Friday, October 22, 2010

Live: Isobel Campbell & Mark Lanegan 10/17/2010 at MHOW, Brooklyn, NY

For their first tour of the US together, Isobel Campbell and Mark Lanegan took the stage at Brooklyn's Music Hall of Williamsburg and effortlessly delivered their brand of gothic-laced, blues-infused Americana to a captivated and near-silent audience.

As the two singers took the stage and dived into "We Die And See Beauty Reign", from their latest LP Hawk, the lighting of the stage undoubtedly confirmed expectations of what the night had in store. Ms. Campbell (formerly of Belle & Sebastian) was brightly lit from above and cast in a soft white haze, perfectly matching her gentle, soft angelic voice. While Mr. Lanegan (who's credits include Screaming Trees, Queens of the Stone Age, Gutter Twins, and Soulsavers), was less lit than some members of the backing band. His baritone vocals lurked and prowled in the dark.

The two bounced right into the driving "You Won't Let Me Down Again", then turned into the downbeat and soulful "Come Undone." Throughout the performance, Mr. Lanegan and Ms. Campbell continued to effortlessly flow and weave through variations, ranging from the dobro and guitar growl of "Snake Song", to the spaghetti western shuffle of "Who Built The Road", to the rollicking "Get Behind Me" near the close of the set.

Ms. Campbell, although seemingly a little nervous and initially shy, slowly gained more confidence as the night went on. Her direction throughout the set was subtle. Her whispered vocals, textured cello playing, and use of various percussive elements, all eased more than intrigued. A fine example that restraint can be a powerful attribute.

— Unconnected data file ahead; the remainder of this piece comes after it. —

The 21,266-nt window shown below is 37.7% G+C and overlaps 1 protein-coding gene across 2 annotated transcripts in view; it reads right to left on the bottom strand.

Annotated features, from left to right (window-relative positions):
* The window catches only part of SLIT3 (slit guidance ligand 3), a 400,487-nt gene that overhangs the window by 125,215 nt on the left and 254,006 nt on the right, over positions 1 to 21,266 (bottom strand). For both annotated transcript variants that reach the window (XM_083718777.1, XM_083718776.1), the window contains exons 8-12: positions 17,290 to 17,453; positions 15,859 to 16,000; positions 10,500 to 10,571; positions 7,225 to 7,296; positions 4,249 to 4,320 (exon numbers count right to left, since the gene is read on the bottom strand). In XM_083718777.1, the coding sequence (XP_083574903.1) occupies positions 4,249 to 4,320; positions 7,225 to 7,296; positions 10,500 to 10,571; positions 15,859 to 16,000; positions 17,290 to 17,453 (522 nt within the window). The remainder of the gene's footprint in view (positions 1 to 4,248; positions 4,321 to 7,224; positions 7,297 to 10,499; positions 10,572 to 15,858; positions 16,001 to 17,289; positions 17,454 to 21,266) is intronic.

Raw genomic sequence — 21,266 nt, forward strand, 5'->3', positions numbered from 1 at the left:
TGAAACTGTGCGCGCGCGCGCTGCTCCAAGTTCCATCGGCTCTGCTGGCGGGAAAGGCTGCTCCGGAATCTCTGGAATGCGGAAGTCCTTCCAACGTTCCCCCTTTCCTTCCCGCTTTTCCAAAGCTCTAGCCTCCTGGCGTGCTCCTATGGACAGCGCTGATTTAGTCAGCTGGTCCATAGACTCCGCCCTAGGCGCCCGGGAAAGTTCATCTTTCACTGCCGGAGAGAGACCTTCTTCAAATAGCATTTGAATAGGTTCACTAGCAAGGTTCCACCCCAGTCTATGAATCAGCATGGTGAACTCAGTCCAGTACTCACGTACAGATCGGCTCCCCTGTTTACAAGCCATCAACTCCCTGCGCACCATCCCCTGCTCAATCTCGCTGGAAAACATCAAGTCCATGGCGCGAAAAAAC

Although Ms. Campbell was literally in the spotlight on stage, let's face it- we are drawn to the dark. And the darkness suits Mr. Lanegan well. His voice was the dark foil to the illuminated Ms. Campbell. Whether he was belting it out over a dirty blues lick , serenading over sparse keys and strings, or hovering just above a slithering groove, he easily steered the night's themes to the darkside and underbelly. This was especially true for the back-to-back closing tunes of the night: the steamy dime store yarn of "Ramblin Man" and the pulsating heat of Lanegan's own "Wedding Dress".

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